It is for this reason that I have decided to write this blog post. I argue that the Court – and human rights practitioners in general – need to be alert of the difficulties that cross border cases raise for individuals. In these cases, domestic courts of one country are expected to defer the analysis of the merits of the case to the domestic courts of the other country. In the midst of such deferral, and because there is no supranational supervision (other than that of the ECtHR), there is a risk of lower or no protection for human rights. Therefore, dispensing with this case in a Committee of three judges does not do justice to the many complexities raised by child abduction cases. I argue that the case of O.C.I. and others v Romania is one example where, in my opinion, there is more at stake than what the Court makes of it. Continue reading

A and B. v. Croatia and the concurring opinion of Judge Wojtyczek: the procedural status of the ‘disappearing party’

Claire Loven – PhD researcher at the Montaigne Centre for Rule of Law and Administration of Justice (Utrecht University)

On 20 June 2019 the European Court of Human Rights (ECtHR or Court) delivered a judgment in A and B. v. Croatia on the investigation of allegations of child sexual abuse. A, the mother of B, accused B’s father of sexually abusing the four-year-old B. After the Croatian State Attorney’s Office decided against prosecuting the father, finding that it could not conclude that C had committed any prosecutable offence, A and B lodged a complaint before the Court. They complained about the failure of the Croatian authorities to provide a proper response to allegations of child sexual abuse. By four votes to three the Court found that there had been no violation of the procedural aspects of Article 3 (prohibition of torture) and Article 8 (right to respect for private and family life). The sharp division within the Chamber is not only reflected in the bare majority vote on the outcome, but also in the fact that, together, the concurring and dissenting opinions are just as long as the Court’s judgment. The joint concurring opinion by Judges Koskelo, Eicke and Ilievski and the joint dissenting opinion by Judges Sicilianos, Turković and Pejchal focus on the scope of the case, whilst Judge Wojtyczek raises the issue of the father not having a role in the Court’s proceedings. In this blogpost, I leave the issues raised by Koskelo et al. and Sicilianos et al. for other commentators, and focus on the particular issues raised by Wojtyczek. Continue reading

A Court Divided: discord and disagreement in Rola v. Slovenia

This post was written by Bas van Bockel, Senior Lecturer of EU law, at Utrecht University.

In a judgment delivered on June 4 by the 4th Chamber of the ECtHR, no less than 3 separate opinions – both partly dissenting and partly concurring – were delivered by 5 of the 7 judges sitting on the case. The facts of the case appear unremarkable, making it all the more surprising that the judges ostensibly found it so difficult to reach agreement between them. What is particularly concerning is that the Court appears to disagree fundamentally on one of the most well-established doctrines from its own case law, the Engel doctrine. The result is puzzling, and raises the question of how the national judiciary can be persuaded to follow the case law of the ECtHR if the Court itself appears so divided on its proper interpretation and implications. Continue reading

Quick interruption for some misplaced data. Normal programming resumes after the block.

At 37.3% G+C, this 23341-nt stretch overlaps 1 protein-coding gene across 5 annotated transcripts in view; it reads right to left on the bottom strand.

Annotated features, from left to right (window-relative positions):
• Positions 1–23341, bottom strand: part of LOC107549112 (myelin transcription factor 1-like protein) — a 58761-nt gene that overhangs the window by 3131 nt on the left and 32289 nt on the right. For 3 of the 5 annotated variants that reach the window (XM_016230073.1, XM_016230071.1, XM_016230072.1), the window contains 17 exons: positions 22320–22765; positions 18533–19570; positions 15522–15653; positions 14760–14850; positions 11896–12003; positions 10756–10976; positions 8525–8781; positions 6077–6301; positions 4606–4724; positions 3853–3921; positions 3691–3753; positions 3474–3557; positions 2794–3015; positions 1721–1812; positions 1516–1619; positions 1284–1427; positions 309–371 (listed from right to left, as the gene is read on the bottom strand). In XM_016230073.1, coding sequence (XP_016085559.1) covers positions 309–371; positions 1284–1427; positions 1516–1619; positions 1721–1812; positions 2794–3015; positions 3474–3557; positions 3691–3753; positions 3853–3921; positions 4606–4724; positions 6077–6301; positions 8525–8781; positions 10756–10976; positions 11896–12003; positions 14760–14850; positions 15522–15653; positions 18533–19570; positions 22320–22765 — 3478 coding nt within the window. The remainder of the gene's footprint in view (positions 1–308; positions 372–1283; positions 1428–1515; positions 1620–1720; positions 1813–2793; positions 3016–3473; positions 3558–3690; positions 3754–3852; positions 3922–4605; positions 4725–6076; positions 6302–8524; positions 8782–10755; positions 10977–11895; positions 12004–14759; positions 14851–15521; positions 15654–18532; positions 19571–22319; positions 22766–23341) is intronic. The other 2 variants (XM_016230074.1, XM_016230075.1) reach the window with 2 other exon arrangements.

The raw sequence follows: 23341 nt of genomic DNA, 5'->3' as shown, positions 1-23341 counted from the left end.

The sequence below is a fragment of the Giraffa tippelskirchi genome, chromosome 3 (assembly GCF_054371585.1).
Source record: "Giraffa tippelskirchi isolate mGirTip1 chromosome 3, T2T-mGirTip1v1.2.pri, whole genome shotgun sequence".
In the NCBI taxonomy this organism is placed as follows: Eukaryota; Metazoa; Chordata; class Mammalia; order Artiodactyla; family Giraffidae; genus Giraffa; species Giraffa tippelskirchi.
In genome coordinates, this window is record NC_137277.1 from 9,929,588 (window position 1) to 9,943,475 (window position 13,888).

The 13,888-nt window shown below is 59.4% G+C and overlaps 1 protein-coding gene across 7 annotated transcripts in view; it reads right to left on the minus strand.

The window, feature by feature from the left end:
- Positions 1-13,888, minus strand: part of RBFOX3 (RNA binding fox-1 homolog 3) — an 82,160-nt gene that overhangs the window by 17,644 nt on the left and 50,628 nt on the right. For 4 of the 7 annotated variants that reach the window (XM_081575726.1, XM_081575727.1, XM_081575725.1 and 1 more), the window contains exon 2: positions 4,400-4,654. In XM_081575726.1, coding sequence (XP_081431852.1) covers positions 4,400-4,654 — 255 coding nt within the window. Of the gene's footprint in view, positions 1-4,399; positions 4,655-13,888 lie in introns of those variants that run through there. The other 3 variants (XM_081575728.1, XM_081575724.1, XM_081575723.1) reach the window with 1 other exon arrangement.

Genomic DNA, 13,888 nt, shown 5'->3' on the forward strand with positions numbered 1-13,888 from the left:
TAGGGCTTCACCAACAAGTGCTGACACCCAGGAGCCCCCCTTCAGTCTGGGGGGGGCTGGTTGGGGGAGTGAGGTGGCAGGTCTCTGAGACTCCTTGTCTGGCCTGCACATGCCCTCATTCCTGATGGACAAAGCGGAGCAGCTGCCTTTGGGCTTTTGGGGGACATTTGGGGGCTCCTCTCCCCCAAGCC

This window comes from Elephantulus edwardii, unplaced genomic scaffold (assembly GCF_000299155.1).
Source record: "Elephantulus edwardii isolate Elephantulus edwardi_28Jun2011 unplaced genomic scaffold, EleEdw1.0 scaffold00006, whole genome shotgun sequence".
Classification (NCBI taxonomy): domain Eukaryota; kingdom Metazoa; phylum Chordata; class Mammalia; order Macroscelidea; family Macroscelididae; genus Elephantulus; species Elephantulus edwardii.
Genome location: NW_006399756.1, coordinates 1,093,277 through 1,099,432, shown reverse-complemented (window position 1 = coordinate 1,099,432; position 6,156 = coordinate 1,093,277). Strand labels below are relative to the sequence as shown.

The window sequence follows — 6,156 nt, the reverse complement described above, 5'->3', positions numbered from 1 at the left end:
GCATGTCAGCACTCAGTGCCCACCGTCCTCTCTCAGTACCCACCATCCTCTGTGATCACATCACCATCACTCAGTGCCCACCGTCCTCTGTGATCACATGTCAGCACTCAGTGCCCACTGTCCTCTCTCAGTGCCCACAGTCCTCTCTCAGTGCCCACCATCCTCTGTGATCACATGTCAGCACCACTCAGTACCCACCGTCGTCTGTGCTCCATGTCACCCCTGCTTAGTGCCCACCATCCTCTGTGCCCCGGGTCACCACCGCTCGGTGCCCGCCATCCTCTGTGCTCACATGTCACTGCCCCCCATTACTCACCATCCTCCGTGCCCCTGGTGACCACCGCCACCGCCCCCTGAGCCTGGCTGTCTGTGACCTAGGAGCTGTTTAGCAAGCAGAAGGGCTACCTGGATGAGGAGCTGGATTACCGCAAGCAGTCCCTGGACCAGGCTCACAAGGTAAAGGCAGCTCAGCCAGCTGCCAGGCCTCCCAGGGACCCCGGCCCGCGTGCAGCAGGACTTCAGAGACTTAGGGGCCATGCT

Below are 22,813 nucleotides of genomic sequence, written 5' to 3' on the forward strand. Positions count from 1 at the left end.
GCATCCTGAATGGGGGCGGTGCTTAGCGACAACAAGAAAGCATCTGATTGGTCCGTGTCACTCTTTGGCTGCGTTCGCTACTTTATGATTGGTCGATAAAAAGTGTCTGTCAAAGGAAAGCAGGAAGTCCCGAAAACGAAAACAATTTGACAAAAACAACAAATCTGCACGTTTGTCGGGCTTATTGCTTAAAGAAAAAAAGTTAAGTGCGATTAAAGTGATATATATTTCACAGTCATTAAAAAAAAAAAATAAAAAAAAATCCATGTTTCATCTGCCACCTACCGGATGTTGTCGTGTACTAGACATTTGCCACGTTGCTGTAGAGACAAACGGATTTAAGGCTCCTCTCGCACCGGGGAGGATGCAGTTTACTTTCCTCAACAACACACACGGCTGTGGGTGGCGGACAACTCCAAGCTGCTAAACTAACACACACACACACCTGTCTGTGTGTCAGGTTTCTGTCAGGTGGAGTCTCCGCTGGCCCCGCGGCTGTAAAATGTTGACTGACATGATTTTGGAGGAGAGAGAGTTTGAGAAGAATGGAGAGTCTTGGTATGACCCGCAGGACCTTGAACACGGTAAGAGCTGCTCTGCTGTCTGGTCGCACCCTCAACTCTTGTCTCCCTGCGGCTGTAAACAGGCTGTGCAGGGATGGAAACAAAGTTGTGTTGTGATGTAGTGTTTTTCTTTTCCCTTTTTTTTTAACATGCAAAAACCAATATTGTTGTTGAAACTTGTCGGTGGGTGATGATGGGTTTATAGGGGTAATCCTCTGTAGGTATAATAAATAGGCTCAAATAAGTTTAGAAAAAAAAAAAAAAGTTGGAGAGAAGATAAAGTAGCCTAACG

Russia left, threatened and won: Its return to the Assembly without sanctions

By Lize R. Glas, Assistant Professor of European law, Radboud University, the Netherlands

The background story: The Assembly takes action

As has been recounted on this blog and on other blogs already (see here and here as well), the Parliamentary Assembly of the Council of Europe (Assembly) and Russia have been in a row ever since the Assembly suspended the voting rights and some other rights of the Russian delegation in April 2014 (see also here). The Assembly took this measure because of, inter alia, Russia’s annexation of Crimea. In response, Russia has not submitted the credentials of its delegation since 2016. Moreover, Russia suspended its payment to the Council of Europe.

These events have not only led to serious financial consequences for the Organisation (by the end of 2019, Russia will have a debt of 90 million euros), but have also led Russia to question the binding nature of the European Court of Human Rights’ (Court) judgments, considering that it has not participated in the election of most of the Court’s current judges. To make things even worse, Russia has threatened to leave the Council of Europe if it would not be permitted to participate in the election of the new Secretary General during the June 2019 session (see also here). Russia has made its return to the Assembly conditional on the Assembly removing from its Rules of Procedure the provisions concerning the challenging of credentials and the imposition of sanctions. As a result of these events, the Council of Europe is now in a ‘deep political and financial crisis’. Continue reading

G.K. v. Belgium: Post-electoral Disputes of a Political Nature Once Again in the Spotlight

By Julian Clarenne (PhD researcher at the Centre interdisciplinaire de recherches en droit constitutionnel et administratif, Université Saint-Louis Bruxelles)